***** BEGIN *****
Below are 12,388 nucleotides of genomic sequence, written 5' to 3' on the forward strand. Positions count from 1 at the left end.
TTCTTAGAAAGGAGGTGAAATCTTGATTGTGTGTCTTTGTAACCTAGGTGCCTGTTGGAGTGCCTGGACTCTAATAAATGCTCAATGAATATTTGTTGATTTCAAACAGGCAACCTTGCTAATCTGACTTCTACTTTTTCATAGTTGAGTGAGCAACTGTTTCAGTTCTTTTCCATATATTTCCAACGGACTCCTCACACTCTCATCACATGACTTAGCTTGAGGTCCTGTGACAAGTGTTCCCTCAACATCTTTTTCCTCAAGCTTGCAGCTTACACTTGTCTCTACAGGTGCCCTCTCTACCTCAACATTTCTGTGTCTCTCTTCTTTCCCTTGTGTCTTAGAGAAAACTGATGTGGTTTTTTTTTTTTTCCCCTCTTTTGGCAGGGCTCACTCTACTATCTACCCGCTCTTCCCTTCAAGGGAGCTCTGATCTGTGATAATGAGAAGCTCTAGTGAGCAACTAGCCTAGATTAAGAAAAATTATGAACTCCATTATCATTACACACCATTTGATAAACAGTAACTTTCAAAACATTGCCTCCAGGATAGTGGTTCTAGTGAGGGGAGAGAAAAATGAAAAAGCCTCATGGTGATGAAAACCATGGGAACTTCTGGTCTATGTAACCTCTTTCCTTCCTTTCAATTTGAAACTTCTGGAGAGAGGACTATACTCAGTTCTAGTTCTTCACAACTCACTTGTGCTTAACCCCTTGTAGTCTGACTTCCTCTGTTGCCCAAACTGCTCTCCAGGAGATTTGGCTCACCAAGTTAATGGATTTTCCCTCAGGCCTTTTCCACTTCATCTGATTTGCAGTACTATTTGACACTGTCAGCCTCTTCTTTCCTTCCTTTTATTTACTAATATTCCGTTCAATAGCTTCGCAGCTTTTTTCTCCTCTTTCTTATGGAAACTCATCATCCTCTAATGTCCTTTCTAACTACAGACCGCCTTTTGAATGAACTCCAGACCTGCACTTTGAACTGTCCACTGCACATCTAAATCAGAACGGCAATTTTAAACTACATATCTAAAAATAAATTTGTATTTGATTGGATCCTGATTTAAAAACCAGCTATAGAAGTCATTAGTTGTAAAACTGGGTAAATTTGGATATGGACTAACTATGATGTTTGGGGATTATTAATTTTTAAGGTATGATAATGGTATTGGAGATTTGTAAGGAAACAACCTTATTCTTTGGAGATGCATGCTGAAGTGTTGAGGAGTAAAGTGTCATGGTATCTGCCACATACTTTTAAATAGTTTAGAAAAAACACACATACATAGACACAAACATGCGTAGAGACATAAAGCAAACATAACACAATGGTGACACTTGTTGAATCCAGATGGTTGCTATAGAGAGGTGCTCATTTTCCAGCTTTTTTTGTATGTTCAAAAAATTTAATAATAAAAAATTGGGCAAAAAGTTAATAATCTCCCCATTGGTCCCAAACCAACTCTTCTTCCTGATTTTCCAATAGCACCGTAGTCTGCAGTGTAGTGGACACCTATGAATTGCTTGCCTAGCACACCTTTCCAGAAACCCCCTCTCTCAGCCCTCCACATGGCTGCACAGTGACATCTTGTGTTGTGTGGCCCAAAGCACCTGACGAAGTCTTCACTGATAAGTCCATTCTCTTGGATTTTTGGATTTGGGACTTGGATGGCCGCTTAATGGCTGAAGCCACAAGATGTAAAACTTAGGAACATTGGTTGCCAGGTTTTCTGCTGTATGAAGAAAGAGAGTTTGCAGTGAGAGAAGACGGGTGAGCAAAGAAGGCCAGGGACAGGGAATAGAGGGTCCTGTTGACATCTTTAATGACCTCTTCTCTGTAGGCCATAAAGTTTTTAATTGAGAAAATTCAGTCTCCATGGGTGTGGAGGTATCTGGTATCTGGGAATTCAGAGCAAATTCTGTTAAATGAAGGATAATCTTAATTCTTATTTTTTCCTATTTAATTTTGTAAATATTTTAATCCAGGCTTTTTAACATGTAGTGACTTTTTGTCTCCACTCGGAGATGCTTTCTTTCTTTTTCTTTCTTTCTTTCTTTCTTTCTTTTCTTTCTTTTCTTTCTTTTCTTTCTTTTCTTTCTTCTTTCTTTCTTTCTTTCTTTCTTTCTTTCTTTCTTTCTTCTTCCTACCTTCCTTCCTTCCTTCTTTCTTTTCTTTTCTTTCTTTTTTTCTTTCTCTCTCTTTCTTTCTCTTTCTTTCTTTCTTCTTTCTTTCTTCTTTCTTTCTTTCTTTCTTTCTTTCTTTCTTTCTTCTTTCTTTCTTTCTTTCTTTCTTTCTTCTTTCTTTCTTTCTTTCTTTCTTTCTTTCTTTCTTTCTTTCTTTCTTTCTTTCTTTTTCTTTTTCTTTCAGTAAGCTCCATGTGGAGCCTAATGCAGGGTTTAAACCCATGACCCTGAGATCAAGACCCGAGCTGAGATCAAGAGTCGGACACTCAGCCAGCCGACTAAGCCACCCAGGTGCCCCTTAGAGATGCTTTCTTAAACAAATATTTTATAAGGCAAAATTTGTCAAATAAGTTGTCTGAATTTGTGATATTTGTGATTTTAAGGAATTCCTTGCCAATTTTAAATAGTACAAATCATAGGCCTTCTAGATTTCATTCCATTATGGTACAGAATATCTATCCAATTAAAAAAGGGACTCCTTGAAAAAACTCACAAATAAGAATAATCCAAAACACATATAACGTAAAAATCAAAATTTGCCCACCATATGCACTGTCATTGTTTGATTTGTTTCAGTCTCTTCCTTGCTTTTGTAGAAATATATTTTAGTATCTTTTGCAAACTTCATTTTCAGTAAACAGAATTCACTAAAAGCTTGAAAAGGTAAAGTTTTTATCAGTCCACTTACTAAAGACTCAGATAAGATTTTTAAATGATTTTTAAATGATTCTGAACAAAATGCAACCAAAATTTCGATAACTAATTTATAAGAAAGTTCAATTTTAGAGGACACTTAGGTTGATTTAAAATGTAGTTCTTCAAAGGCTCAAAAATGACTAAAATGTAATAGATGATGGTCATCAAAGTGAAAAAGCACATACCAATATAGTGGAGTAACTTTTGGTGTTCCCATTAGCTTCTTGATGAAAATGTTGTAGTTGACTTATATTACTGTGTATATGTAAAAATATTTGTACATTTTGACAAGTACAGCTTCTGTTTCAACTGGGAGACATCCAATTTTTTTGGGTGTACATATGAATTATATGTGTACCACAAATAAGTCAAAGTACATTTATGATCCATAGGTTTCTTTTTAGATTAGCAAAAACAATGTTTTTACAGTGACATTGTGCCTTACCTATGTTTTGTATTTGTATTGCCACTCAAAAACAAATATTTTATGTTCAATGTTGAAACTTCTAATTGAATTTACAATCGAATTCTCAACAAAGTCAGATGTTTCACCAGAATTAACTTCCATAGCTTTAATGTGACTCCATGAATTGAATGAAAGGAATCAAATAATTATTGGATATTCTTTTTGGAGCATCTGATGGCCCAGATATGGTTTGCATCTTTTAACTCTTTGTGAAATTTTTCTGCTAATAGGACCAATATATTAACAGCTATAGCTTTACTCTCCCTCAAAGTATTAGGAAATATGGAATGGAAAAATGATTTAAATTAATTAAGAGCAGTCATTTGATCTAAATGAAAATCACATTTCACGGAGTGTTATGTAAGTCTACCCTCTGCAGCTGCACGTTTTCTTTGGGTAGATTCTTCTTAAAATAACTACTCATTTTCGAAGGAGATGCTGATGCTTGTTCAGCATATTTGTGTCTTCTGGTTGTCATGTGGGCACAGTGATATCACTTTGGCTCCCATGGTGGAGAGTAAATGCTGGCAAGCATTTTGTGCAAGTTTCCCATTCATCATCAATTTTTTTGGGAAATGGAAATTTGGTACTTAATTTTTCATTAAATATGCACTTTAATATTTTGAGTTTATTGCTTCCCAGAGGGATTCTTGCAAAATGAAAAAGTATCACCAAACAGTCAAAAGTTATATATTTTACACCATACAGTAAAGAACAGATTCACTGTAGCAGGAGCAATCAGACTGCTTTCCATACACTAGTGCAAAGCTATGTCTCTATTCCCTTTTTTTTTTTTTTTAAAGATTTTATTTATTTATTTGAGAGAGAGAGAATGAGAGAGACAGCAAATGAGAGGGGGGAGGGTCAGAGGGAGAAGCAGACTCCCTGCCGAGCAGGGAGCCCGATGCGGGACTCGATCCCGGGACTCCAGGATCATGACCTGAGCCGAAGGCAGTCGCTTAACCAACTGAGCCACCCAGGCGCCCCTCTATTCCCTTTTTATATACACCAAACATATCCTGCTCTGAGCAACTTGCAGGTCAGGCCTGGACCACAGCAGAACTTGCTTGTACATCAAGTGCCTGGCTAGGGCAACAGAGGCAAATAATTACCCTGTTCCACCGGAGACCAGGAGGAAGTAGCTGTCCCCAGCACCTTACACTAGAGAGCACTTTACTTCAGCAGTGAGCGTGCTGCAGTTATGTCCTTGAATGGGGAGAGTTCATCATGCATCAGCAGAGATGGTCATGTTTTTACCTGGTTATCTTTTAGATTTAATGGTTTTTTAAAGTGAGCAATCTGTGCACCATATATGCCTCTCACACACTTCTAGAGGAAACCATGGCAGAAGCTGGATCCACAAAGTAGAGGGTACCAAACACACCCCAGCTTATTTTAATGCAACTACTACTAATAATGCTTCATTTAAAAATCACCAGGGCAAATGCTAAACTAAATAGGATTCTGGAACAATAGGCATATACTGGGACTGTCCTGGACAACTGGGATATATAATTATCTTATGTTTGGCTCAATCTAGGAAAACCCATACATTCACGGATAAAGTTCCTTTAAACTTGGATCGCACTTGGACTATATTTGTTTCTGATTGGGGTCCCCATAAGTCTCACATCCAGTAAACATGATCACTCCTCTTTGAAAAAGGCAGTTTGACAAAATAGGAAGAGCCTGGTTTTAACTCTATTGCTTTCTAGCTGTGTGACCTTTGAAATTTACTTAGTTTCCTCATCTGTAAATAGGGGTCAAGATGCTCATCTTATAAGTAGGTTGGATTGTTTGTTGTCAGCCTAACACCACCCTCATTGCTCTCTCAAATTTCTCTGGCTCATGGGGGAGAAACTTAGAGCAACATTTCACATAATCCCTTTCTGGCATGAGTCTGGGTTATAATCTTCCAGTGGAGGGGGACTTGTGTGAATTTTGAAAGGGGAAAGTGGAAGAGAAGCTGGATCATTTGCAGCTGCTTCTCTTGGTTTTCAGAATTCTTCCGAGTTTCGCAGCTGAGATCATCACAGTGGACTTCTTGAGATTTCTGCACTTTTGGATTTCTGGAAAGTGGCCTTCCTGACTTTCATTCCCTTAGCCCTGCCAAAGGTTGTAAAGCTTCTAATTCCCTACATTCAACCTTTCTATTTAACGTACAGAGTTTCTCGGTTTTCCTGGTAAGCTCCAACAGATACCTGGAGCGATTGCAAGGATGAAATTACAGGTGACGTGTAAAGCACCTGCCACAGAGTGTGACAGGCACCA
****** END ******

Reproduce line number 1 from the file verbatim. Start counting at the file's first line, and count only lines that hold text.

Below are 12,388 nucleotides of genomic sequence, written 5' to 3' on the forward strand. Positions count from 1 at the left end.